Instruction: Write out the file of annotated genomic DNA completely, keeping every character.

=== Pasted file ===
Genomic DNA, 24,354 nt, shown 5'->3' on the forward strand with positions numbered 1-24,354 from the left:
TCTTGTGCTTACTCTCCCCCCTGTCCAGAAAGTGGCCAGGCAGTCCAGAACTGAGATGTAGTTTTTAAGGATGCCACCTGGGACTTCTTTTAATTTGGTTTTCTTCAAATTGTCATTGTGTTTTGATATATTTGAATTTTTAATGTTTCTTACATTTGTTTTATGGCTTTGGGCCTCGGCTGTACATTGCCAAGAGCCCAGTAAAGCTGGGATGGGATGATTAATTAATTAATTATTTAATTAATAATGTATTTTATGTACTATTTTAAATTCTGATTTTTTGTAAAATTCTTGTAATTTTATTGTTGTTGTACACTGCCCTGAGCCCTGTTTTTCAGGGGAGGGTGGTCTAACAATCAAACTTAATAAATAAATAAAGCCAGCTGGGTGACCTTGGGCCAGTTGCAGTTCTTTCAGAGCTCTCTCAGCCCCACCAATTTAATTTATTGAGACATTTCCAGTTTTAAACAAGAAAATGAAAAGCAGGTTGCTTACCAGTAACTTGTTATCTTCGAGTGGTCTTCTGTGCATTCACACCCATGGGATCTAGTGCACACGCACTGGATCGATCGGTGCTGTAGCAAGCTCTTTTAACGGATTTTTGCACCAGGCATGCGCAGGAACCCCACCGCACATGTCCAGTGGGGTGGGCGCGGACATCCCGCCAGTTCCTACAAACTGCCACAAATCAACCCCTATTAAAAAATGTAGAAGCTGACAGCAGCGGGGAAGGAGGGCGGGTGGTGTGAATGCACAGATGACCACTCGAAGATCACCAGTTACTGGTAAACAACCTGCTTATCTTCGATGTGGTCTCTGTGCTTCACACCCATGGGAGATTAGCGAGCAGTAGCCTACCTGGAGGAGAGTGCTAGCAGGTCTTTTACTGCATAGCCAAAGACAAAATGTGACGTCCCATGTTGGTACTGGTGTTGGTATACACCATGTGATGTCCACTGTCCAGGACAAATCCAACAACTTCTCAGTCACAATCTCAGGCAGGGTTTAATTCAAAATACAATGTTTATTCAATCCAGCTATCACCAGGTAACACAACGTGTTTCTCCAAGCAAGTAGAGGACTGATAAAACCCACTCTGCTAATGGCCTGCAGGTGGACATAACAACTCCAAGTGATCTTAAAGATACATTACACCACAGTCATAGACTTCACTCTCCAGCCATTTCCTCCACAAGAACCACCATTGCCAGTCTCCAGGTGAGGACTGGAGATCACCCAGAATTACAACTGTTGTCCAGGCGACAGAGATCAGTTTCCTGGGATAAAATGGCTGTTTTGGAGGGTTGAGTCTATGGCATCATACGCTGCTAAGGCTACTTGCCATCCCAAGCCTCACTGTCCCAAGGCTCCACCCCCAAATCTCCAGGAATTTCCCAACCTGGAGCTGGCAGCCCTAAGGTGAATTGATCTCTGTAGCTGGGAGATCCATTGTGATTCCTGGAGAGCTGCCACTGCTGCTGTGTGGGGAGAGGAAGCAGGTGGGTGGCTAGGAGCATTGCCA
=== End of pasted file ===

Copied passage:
Genomic DNA, 24,354 nt, shown 5'->3' on the forward strand with positions numbered 1-24,354 from the left:
TCTTGTGCTTACTCTCCCCCCTGTCCAGAAAGTGGCCAGGCAGTCCAGAACTGAGATGTAGTTTTTAAGGATGCCACCTGGGACTTCTTTTAATTTGGTTTTCTTCAAATTGTCATTGTGTTTTGATATATTTGAATTTTTAATGTTTCTTACATTTGTTTTATGGCTTTGGGCCTCGGCTGTACATTGCCAAGAGCCCAGTAAAGCTGGGATGGGATGATTAATTAATTAATTATTTAATTAATAATGTATTTTATGTACTATTTTAAATTCTGATTTTTTGTAAAATTCTTGTAATTTTATTGTTGTTGTACACTGCCCTGAGCCCTGTTTTTCAGGGGAGGGTGGTCTAACAATCAAACTTAATAAATAAATAAAGCCAGCTGGGTGACCTTGGGCCAGTTGCAGTTCTTTCAGAGCTCTCTCAGCCCCACCAATTTAATTTATTGAGACATTTCCAGTTTTAAACAAGAAAATGAAAAGCAGGTTGCTTACCAGTAACTTGTTATCTTCGAGTGGTCTTCTGTGCATTCACACCCATGGGATCTAGTGCACACGCACTGGATCGATCGGTGCTGTAGCAAGCTCTTTTAACGGATTTTTGCACCAGGCATGCGCAGGAACCCCACCGCACATGTCCAGTGGGGTGGGCGCGGACATCCCGCCAGTTCCTACAAACTGCCACAAATCAACCCCTATTAAAAAATGTAGAAGCTGACAGCAGCGGGGAAGGAGGGCGGGTGGTGTGAATGCACAGATGACCACTCGAAGATCACCAGTTACTGGTAAACAACCTGCTTATCTTCGATGTGGTCTCTGTGCTTCACACCCATGGGAGATTAGCGAGCAGTAGCCTACCTGGAGGAGAGTGCTAGCAGGTCTTTTACTGCATAGCCAAAGACAAAATGTGACGTCCCATGTTGGTACTGGTGTTGGTATACACCATGTGATGTCCACTGTCCAGGACAAATCCAACAACTTCTCAGTCACAATCTCAGGCAGGGTTTAATTCAAAATACAATGTTTATTCAATCCAGCTATCACCAGGTAACACAACGTGTTTCTCCAAGCAAGTAGAGGACTGATAAAACCCACTCTGCTAATGGCCTGCAGGTGGACATAACAACTCCAAGTGATCTTAAAGATACATTACACCACAGTCATAGACTTCACTCTCCAGCCATTTCCTCCACAAGAACCACCATTGCCAGTCTCCAGGTGAGGACTGGAGATCACCCAGAATTACAACTGTTGTCCAGGCGACAGAGATCAGTTTCCTGGGATAAAATGGCTGTTTTGGAGGGTTGAGTCTATGGCATCATACGCTGCTAAGGCTACTTGCCATCCCAAGCCTCACTGTCCCAAGGCTCCACCCCCAAATCTCCAGGAATTTCCCAACCTGGAGCTGGCAGCCCTAAGGTGAATTGATCTCTGTAGCTGGGAGATCCATTGTGATTCCTGGAGAGCTGCCACTGCTGCTGTGTGGGGAGAGGAAGCAGGTGGGTGGCTAGGAGCATTGCCA